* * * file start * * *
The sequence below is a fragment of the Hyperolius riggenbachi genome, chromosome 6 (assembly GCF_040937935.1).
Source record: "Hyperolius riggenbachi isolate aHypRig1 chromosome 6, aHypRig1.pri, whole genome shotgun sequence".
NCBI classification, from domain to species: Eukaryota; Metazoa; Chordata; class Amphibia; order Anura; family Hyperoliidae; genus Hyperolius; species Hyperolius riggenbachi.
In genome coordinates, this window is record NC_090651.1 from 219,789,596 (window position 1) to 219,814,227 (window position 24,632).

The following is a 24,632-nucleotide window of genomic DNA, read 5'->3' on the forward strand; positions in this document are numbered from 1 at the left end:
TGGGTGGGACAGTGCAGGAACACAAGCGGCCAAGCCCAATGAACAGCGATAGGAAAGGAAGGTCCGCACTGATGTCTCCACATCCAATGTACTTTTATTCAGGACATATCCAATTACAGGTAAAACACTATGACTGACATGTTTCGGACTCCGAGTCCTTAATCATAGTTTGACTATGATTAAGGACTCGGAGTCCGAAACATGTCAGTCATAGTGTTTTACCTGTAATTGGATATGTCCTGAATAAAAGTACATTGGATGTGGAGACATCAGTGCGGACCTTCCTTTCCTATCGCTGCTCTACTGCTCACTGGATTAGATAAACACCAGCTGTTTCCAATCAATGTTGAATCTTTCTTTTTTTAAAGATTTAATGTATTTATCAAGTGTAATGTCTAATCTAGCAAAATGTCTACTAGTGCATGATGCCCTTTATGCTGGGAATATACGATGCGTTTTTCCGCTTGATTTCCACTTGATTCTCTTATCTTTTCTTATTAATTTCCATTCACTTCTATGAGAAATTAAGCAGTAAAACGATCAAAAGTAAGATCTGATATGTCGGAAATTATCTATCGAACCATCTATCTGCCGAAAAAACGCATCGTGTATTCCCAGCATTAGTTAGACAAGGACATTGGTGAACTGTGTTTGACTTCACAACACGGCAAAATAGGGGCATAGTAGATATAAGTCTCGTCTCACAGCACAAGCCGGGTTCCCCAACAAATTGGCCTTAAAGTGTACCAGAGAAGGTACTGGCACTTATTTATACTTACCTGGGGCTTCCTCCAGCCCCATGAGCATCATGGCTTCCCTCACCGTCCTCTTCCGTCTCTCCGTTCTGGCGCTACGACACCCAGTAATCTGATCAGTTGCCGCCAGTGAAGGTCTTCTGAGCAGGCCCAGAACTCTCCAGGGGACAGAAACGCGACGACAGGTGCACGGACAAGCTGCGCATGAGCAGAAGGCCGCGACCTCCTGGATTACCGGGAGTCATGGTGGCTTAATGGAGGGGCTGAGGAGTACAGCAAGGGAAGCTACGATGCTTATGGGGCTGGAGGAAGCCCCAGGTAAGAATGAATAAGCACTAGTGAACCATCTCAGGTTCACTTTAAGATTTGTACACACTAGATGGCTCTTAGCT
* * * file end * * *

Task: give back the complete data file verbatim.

The sequence below is a fragment of the Hyperolius riggenbachi genome, chromosome 6 (assembly GCF_040937935.1).
Source record: "Hyperolius riggenbachi isolate aHypRig1 chromosome 6, aHypRig1.pri, whole genome shotgun sequence".
NCBI classification, from domain to species: Eukaryota; Metazoa; Chordata; class Amphibia; order Anura; family Hyperoliidae; genus Hyperolius; species Hyperolius riggenbachi.
In genome coordinates, this window is record NC_090651.1 from 219,789,596 (window position 1) to 219,814,227 (window position 24,632).

The following is a 24,632-nucleotide window of genomic DNA, read 5'->3' on the forward strand; positions in this document are numbered from 1 at the left end:
TGGGTGGGACAGTGCAGGAACACAAGCGGCCAAGCCCAATGAACAGCGATAGGAAAGGAAGGTCCGCACTGATGTCTCCACATCCAATGTACTTTTATTCAGGACATATCCAATTACAGGTAAAACACTATGACTGACATGTTTCGGACTCCGAGTCCTTAATCATAGTTTGACTATGATTAAGGACTCGGAGTCCGAAACATGTCAGTCATAGTGTTTTACCTGTAATTGGATATGTCCTGAATAAAAGTACATTGGATGTGGAGACATCAGTGCGGACCTTCCTTTCCTATCGCTGCTCTACTGCTCACTGGATTAGATAAACACCAGCTGTTTCCAATCAATGTTGAATCTTTCTTTTTTTAAAGATTTAATGTATTTATCAAGTGTAATGTCTAATCTAGCAAAATGTCTACTAGTGCATGATGCCCTTTATGCTGGGAATATACGATGCGTTTTTCCGCTTGATTTCCACTTGATTCTCTTATCTTTTCTTATTAATTTCCATTCACTTCTATGAGAAATTAAGCAGTAAAACGATCAAAAGTAAGATCTGATATGTCGGAAATTATCTATCGAACCATCTATCTGCCGAAAAAACGCATCGTGTATTCCCAGCATTAGTTAGACAAGGACATTGGTGAACTGTGTTTGACTTCACAACACGGCAAAATAGGGGCATAGTAGATATAAGTCTCGTCTCACAGCACAAGCCGGGTTCCCCAACAAATTGGCCTTAAAGTGTACCAGAGAAGGTACTGGCACTTATTTATACTTACCTGGGGCTTCCTCCAGCCCCATGAGCATCATGGCTTCCCTCACCGTCCTCTTCCGTCTCTCCGTTCTGGCGCTACGACACCCAGTAATCTGATCAGTTGCCGCCAGTGAAGGTCTTCTGAGCAGGCCCAGAACTCTCCAGGGGACAGAAACGCGACGACAGGTGCACGGACAAGCTGCGCATGAGCAGAAGGCCGCGACCTCCTGGATTACCGGGAGTCATGGTGGCTTAATGGAGGGGCTGAGGAGTACAGCAAGGGAAGCTACGATGCTTATGGGGCTGGAGGAAGCCCCAGGTAAGAATGAATAAGCACTAGTGAACCATCTCAGGTTCACTTTAAGATTTGTACACACTAGATGGCTCTTAGCT